SC: Is it important to know the performers? Do you write with a sound in mind?
DL: Not necessarily. I don’t believe that there is only one ‘correct’ interpretation of a piece of music but rather that there are very many possibilities, so I enjoy writing for people I don’t know and discovering what they make of my scores. And also I like hearing second performances of my pieces which differ from the first since each different performer brings a fresh perspective.
SC: How would you describe your individual ‘sound world’?
DL: I think it is quite a dark world but there is scope for black humour too! My over-riding preoccupation is to achieve clarity of idea so my ‘sound-worlds tend not to be dominated by textural effect or excessive decoration.
SC: What motivates you to compose?
DL: I’ve always done it, since I first started playing an instrument – it seemed the natural thing to do. There’s an element of problem solving: setting challenges for myself then finding ways to overcome them. But it is also very reciprocal and iterative: I teach student composers at York St John University and find myself immersed in their ideas as well as in my own preoccupations and obsessions, so one piece just leads to another…
SC: Which living composers do you identify with or simply admire?
DL: Birtwistle, above all others. It was his music that first jolted me into an awareness of contemporary music and taught me to follow my own path. There’s so much in his approach to music, landscape, theatre and visual art which mirrors my own thought and practice; he seems to think the way I do. He knows how to write for performers and audiences but without ever compromising to either, and his music still has the capacity to move me emotionally.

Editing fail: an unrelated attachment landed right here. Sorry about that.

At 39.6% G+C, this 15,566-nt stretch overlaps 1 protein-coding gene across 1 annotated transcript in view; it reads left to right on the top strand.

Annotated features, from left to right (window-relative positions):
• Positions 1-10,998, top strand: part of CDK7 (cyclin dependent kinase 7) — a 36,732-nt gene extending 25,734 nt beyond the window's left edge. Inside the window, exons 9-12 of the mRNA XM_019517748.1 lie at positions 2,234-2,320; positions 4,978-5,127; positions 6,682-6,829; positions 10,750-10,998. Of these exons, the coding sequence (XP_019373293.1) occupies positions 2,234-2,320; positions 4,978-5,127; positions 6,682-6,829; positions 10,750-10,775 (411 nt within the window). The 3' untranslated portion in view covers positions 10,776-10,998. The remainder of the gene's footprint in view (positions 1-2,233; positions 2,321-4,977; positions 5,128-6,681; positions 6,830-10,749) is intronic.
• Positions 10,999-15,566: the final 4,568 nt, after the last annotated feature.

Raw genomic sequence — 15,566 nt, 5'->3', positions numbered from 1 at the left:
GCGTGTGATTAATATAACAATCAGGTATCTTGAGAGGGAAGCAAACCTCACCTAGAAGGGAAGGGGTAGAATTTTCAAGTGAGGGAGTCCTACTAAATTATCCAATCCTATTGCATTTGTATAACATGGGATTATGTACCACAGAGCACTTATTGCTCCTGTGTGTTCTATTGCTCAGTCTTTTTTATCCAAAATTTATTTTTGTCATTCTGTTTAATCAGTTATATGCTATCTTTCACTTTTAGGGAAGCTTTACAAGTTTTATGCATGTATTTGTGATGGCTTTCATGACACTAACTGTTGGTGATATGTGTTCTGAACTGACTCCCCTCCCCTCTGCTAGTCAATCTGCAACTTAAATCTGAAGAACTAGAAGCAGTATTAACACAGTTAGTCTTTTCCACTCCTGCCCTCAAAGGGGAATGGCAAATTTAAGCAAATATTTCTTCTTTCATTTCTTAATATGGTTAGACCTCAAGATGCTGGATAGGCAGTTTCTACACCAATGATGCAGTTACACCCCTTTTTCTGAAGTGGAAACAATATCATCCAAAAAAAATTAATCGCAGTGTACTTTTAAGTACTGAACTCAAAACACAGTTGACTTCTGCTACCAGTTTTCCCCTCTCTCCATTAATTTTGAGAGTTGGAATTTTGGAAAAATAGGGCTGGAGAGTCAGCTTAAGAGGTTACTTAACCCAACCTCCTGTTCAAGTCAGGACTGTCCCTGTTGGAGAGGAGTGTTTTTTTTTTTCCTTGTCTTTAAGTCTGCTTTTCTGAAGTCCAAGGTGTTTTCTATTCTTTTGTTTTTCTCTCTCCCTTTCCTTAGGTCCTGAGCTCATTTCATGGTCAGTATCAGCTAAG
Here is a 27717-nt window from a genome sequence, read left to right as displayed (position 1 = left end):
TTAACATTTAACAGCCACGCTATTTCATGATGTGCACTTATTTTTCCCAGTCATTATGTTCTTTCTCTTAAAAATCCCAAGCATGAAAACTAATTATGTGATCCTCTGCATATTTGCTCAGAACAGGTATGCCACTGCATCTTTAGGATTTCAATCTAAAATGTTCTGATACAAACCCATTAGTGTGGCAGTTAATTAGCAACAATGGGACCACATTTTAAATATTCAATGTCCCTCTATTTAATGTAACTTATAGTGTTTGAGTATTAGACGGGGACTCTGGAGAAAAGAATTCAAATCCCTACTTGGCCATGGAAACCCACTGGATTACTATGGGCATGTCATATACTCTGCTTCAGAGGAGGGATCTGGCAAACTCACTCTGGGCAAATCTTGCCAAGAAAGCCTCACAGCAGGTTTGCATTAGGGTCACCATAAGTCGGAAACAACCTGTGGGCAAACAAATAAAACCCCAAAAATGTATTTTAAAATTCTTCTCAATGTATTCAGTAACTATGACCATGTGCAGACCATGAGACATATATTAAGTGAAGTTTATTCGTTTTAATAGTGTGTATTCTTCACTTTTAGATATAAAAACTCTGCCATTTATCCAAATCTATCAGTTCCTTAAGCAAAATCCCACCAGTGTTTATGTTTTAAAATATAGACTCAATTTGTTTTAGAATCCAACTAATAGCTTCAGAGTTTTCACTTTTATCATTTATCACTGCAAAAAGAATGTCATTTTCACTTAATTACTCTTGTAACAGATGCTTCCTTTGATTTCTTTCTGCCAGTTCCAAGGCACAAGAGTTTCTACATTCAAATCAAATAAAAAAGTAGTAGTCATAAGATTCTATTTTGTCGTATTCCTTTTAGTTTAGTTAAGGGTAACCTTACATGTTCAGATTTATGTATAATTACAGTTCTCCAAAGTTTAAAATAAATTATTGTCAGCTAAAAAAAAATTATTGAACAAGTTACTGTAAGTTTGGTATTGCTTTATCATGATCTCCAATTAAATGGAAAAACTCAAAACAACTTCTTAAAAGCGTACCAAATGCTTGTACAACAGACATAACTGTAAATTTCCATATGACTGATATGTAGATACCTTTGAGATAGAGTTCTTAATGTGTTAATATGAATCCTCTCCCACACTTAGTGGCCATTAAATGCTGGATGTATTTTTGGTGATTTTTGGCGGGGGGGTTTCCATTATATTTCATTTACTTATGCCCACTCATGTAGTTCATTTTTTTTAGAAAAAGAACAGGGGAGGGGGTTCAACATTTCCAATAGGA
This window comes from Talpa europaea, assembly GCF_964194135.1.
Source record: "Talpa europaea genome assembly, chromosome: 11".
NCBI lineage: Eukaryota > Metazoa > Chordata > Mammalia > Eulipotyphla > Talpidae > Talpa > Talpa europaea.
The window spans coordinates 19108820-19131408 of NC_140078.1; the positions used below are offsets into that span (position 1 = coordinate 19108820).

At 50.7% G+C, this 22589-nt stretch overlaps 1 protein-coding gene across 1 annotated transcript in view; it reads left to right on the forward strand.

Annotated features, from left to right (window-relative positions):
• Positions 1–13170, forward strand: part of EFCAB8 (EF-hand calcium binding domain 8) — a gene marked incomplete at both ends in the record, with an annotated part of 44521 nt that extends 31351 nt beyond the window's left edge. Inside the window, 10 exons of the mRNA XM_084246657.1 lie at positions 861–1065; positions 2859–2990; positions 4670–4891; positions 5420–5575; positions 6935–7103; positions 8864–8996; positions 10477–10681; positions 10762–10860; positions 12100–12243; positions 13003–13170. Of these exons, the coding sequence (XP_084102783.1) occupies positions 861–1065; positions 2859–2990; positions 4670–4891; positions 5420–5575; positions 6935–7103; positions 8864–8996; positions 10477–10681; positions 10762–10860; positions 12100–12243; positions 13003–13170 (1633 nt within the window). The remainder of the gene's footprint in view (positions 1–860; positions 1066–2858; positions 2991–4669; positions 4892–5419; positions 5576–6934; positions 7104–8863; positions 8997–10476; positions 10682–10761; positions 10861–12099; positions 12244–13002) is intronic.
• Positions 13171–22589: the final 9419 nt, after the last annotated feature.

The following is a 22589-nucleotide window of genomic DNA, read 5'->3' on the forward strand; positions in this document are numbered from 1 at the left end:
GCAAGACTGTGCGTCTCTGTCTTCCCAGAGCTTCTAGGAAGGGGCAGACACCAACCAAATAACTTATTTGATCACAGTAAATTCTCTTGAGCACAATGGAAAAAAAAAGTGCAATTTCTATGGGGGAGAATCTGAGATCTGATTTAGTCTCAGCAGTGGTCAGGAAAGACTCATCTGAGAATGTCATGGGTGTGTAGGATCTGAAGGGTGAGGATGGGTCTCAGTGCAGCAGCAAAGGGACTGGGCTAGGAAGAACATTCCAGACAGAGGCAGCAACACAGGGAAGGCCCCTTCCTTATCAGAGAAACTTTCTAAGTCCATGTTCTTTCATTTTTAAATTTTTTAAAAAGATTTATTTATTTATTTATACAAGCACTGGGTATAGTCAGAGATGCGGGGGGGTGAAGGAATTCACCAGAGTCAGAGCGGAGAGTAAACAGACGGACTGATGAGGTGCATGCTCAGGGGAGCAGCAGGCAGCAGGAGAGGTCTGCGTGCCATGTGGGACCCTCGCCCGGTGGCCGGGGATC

SC: If you could have a beer and a chat with any composer from the past, who would it be and why?
DL: I discovered a couple of weeks ago that my music teacher’s teacher’s teacher’s teacher’s teacher’s teacher’s teacher was Mozart! So it would have to be Wolfgang Amadeus since we have so many people in common! I suspect he would have been a good drinking companion although it would probably always be my round. I’ve been round to his houses in Salzburg and Vienna but he wasn’t there…
SC: Now for some desert island discery – please name eight pieces of music you could not be without, and then select just one.
Mask of Orpheus – Birtwistle (I worked on the original production at ENO, playing the voice of Apollo on sampler keyboard).
Symphonies of Winds – Stravinsky
Six Bagatelles for string quartet Op 9 – Webern (who died on 15th September 1945, exactly 15 years to the minute before I was born).
Lollapalooza -John Adams
Fix You – Coldplay
Year of the Dragon – Philip Sparke
Soundtrack to ‘Draughtsman’s Contract’ – Michael Nyman
Memory of Place – David Lancaster (if only for ‘If Wishes are Willows’ and Daniela Nunnari’s wonderful poetry).
If I really must choose one, then let it be the Stravinsky please.
SC: …and a book?
DL: Topology of a Phantom City – Alain Robbe-Grillet (the nearest I’ve come to reading one of my compositions expressed in words!)
DL: Vertigo – Alfred Hitchcock and Bernard Herrmann at their very best.
SC: … and a luxury item?
DL: I’m torn between my Nikon DSLR and my trusty racing bike, neither of which would be especially useful on the island. But since I don’t want to get sand in my camera I’ll go with the bike, which might at least help me to keep fit.